Journal Archives

Dynamics of housing stock in Romania – between politics and policies

Author: , , and

Issue: Volume 9, Issue 2, 2015

New trajectories of post-socialist residential mobility in Bucharest

Author: , , and

Over the post-socialist period, residential mobility processes were very intense and took place on large areas. Flow intensity led to the emergence of new spatial and functional realities and created new relationships within the affected areas. During all this period, Bucharest’s metropolitan area was shaped by the spatial mobility of the city dwellers, as well as by the change of their social and residential aspirations. The majority of those who were registered as movers in Bucharest were actually residents of Bucharest (they only changed their domicile) and the share of people coming to the city from elsewhere has increased constantly over the last decade. Except for the early 1990s, a period when residential legal status was pending clarification, migrations from peri-urban area, especially from Ilfov County, to Bucharest had a low intensity. Situation is quite different in terms of moving out of Bucharest, to the communes and towns of Ilfov County, located in close proximity, which have been continuously increasing values. The correlation between housing stock features (real estate supply) and the demand of new dwellings (emphasized by the residential trajectories) prove both that current mobility flows taking place at this time in Bucharest are segmented based on economic-spatial criteria and that Markov chains are functional.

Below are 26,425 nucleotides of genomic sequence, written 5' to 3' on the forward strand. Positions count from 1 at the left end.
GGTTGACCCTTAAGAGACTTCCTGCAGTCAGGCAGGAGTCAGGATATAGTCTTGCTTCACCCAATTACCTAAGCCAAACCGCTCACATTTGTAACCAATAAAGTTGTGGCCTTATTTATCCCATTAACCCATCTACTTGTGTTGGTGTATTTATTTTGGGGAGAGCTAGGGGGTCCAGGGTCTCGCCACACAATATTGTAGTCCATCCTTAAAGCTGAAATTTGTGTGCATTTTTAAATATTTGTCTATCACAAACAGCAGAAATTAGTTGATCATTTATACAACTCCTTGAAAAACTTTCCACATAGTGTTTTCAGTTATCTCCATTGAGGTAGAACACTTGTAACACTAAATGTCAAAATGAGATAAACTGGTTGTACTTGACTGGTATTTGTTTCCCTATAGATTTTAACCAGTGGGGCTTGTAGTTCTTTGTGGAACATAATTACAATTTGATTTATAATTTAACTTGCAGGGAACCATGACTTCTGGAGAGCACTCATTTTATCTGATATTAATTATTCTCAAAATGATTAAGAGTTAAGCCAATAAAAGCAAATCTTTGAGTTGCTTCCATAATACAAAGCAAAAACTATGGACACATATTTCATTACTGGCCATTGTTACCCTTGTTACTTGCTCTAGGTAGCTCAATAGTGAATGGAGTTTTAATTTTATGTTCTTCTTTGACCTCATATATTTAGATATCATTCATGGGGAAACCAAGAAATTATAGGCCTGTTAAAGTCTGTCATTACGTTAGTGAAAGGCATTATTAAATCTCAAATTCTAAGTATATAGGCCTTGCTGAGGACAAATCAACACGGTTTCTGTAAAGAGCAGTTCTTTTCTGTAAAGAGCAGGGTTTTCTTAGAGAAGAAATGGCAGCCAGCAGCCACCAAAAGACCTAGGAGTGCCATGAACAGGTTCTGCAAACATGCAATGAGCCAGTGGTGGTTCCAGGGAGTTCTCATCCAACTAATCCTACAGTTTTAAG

Keywords: , , ,
Issue: Volume 8, Issue 1, 2014

Informal settlements and squatting in Romania: socio-spatial patterns and typologies

Author: and

The emergence of informal settlements in Romania is the result of a mix of factors, including some social and urban planning policies from the communist and post-communist period. Squatting was initially a secondary effect of the relocation process and demolition of housing in communist urban renewal projects, and also a voluntary social and housing policy for the poorest of the same period. Extension and multiple forms of informal settlements and squatting were performed in the post-communist era due to the inappropriate or absence of the legislative tools on urban planning, properties’ restitution and management, weak control of the construction sector. The study analyzes the characteristics and spatial typologies of the informal settlements and squatters in relationship with the political and social framework of these types of housing development. 

Keywords: , , , ,
Issue: Volume 7, Issue 2, 2013